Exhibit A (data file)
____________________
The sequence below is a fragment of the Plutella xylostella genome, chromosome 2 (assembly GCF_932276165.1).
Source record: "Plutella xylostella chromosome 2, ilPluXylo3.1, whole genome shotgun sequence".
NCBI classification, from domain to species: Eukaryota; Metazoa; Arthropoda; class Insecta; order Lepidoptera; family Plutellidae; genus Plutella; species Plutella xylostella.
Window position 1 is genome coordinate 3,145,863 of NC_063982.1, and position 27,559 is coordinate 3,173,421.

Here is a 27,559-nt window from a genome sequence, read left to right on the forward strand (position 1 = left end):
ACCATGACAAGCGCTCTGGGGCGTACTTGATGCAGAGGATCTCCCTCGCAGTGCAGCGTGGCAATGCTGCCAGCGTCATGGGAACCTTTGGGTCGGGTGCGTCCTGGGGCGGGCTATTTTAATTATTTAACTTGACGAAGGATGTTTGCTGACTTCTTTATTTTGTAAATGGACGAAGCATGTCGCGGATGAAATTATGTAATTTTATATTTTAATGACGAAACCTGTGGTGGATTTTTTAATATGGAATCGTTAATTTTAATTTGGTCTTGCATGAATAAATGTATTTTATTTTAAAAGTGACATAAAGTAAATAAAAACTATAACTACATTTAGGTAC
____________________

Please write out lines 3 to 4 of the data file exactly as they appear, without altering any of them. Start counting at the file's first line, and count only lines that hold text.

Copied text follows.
NCBI classification, from domain to species: Eukaryota; Metazoa; Arthropoda; class Insecta; order Lepidoptera; family Plutellidae; genus Plutella; species Plutella xylostella.
Window position 1 is genome coordinate 3,145,863 of NC_063982.1, and position 27,559 is coordinate 3,173,421.